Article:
Inland port bill advances, but Salt Lake leaders still have ‘grave’ concerns

SALT LAKE CITY — While land acreage was slashed from 24,000 to 19,000, a bill Salt Lake leaders say would have unprecedented and dangerous implications for local land decisions advanced Friday — still carrying deep concerns for the city.

A scaled-back version of SB234, which would create the Utah Inland Port Authority board to oversee the development of a global trade area in Salt Lake City’s northwest quadrant, cleared its first hurdle.

The bill, with some changes including the port authority’s land reduction, passed unanimously out of the Senate Economic Development and Workforce Services Standing Committee. It now goes to the Senate floor — but not without lawmakers urging more work to address Salt Lake City concerns.

Though Salt Lake City Mayor Jackie Biskupski credited the bill’s sponsor, Sen. Jerry Stevenson, R-Layton, for continuing to work with city officials on the bill, the new draft "still leaves me with grave concerns," she said Friday.

"This usurps the city’s core municipal function and gives an unaccountable board the right to supersede the city’s ordinances if it has a different opinion about how the northwest quadrant should be developed," Biskupski said. "Such unprecedented authority has far-reaching unintended consequences, not just for the city but for other municipalities in the state and is an overreach into local authority."

SB234 would still "redirect" final administrative land use decisions to an appeal panel consisting of the Utah Inland Port Authority members, giving the board the right to "override" local land authority, Biskupski said.

Salt Lake City Councilwoman Erin Mendenhall said city leaders welcome a world trade area — in fact, Salt Lake City has been working "tirelessly" for nearly two years to create one.

"We’re willing and ready partners, (but) we have serious concerns with the current language in this bill," she said. "As drafted, this bill would be an unprecedented encroachment on core municipal functions that would threaten every municipality in Utah."

The board would also have the authority to automatically take 5 percent of the tax increment of any project within the port authority’s area, Biskupski noted.

The city would also have less representation on the board that state leaders, with only three appointees to the state’s four.

"If I’m understanding this, this is really just about control," Sen. Jake Anderegg, R-Lehi, remarked.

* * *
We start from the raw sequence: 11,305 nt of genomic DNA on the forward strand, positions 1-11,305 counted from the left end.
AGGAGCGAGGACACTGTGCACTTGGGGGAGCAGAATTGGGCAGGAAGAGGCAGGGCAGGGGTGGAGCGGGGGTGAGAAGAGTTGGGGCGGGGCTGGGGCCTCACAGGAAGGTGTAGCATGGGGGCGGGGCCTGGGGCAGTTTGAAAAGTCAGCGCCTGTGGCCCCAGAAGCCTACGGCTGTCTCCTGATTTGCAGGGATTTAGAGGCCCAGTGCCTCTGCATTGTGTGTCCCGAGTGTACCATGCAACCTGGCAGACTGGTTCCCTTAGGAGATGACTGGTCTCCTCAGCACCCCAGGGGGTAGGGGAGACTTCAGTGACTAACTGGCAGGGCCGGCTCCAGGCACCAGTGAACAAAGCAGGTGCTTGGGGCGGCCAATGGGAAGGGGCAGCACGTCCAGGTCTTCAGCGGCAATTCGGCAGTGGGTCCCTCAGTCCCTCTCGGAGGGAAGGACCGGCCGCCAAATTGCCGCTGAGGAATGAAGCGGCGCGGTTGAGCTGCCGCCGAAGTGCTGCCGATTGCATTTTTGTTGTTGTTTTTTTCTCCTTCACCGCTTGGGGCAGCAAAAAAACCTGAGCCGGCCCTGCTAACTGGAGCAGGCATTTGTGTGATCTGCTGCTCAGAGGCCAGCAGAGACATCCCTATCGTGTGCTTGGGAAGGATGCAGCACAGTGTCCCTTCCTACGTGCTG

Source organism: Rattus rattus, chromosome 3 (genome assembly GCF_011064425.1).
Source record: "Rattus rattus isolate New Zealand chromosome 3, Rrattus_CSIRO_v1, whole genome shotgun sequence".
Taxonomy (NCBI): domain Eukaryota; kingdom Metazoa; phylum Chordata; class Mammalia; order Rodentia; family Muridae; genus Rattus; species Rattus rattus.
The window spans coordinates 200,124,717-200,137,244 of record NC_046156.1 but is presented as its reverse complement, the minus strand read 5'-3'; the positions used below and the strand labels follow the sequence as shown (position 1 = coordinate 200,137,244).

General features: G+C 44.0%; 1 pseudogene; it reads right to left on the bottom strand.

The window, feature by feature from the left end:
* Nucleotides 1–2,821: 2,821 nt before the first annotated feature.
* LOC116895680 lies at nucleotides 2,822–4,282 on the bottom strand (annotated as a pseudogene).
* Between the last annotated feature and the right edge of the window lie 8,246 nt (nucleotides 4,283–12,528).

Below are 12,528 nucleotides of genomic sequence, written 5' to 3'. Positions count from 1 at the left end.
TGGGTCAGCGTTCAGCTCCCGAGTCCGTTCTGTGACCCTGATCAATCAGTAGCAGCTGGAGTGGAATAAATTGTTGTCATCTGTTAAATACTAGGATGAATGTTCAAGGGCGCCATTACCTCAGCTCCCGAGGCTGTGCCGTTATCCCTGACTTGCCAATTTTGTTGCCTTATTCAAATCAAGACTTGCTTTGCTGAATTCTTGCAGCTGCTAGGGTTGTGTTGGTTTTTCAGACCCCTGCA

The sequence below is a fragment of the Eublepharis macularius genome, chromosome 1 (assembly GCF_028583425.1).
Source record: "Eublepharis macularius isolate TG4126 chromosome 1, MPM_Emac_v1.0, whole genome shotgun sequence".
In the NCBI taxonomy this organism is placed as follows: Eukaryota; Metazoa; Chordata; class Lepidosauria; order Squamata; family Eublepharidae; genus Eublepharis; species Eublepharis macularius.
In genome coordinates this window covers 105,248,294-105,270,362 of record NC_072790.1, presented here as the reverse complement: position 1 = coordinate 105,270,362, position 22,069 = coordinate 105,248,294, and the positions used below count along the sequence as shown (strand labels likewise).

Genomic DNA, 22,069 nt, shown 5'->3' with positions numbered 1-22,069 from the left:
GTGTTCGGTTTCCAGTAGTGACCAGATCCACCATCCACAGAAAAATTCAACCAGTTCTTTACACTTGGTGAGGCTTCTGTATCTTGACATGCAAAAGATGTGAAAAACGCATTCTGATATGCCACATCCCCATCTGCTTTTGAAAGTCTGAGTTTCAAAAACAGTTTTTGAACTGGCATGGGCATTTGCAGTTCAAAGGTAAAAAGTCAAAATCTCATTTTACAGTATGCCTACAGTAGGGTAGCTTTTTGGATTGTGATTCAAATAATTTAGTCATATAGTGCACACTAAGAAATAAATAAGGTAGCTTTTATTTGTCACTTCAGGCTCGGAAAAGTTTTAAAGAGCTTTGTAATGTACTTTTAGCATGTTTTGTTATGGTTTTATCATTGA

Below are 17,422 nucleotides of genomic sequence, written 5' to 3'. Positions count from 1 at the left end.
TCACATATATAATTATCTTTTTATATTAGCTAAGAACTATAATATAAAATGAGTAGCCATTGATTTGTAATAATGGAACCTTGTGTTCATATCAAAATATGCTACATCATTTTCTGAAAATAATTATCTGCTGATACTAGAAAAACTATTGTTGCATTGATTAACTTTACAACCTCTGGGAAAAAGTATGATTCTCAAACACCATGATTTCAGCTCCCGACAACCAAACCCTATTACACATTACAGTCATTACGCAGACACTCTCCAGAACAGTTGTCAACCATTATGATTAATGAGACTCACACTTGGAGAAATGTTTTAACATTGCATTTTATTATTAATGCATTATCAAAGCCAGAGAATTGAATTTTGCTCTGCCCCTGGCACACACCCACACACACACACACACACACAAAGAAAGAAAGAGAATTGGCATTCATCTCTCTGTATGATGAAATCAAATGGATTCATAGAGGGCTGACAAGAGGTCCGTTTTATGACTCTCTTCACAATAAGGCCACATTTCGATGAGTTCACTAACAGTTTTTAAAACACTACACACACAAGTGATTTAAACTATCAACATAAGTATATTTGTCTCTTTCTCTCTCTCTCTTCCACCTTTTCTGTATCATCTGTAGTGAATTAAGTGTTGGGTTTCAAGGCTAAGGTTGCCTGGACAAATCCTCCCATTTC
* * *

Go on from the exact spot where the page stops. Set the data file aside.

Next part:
But Stevenson disagreed.

"It’s about working with the city," Stevenson said. "We have a project here that’s much larger than any one community can take on."

The Utah Inland Port Authority would create a global trade area unlike anything the West has ever seen, Stevenson said, and the purpose of the bill is to create an oversight board that would enable the state to work "in concert" with local authorities and private property owners in the area.

"The infrastructure to support this would be tremendous and take the resources of not just a city, but a county (and) a state to help put this together," Stevenson said. "It could be the largest economic development project we’ve ever done in the state of Utah."

Stevenson stressed that the intent of the bill is to structure a "partnership" with the city. "We don’t want partners that are not eager to play in this realm, and yet we need to establish what that realm is. That’s what this bill does."

Stevenson added, "This is not a destination bill; this is a process bill," noting that state leaders will "probably look at this several times over the next few years."

Though its fiscal note was not yet public Friday, SB234 would have an estimated $1.5 million fiscal note for "startup" of the board, Stevenson said, noting state leaders expect there will be travel costs associated with the first year so board members can see other ports as they help develop their own.

"Such unprecedented authority has far-reaching unintended consequences, not just for the city but for other municipalities in the state and is an overreach into local authority." — Mayor Jackie Biskupski

Northwest quadrant private property owners, including John Birkinshaw, principal adviser for Rio Tinto, spoke in favor of the bill — but in concept, acknowledging there are issues the state needs to iron out with the city.

"We are advocates for coming together," Birkinshaw said. "We think the formation of the authority is essential, but we do understand there are some issues in the bill that need to be evaluated."

Before the vote moving the bill to the Senate floor, Anderegg said he would support the bill because he wanted it to have a chance to work through the process.

"This bill’s not done," he said, noting that it still needs to make its way through the Senate floor and the House. "Let’s make sure if there are tweaks that need to be made, let’s make them and let’s get this right."

Sen. Karen Mayne, R-West Valley City, said she always knew the site where the prison would be eventually be relocated would end up becoming a "bonanza" because of development opportunity.

She said the "ramifications" of SB234 will be "monumental." She acknowledged Salt Lake City’s concerns, but said, "We need a vehicle to make it happen," urging Stevenson to continue working with city leaders to draft a bill to make the city "comfortable."

Less than a week remains in the 2018 session. Biskupski and Mendenhall both said in an interview after the vote they’re hopeful they can work through some amendments to the bill as it makes it way forward.

If not?

When asked about the potential of the city pursuing any litigation if it turns out SB234 passes without quelling their concerns, neither Biskupski or Mendenhall ruled that out.

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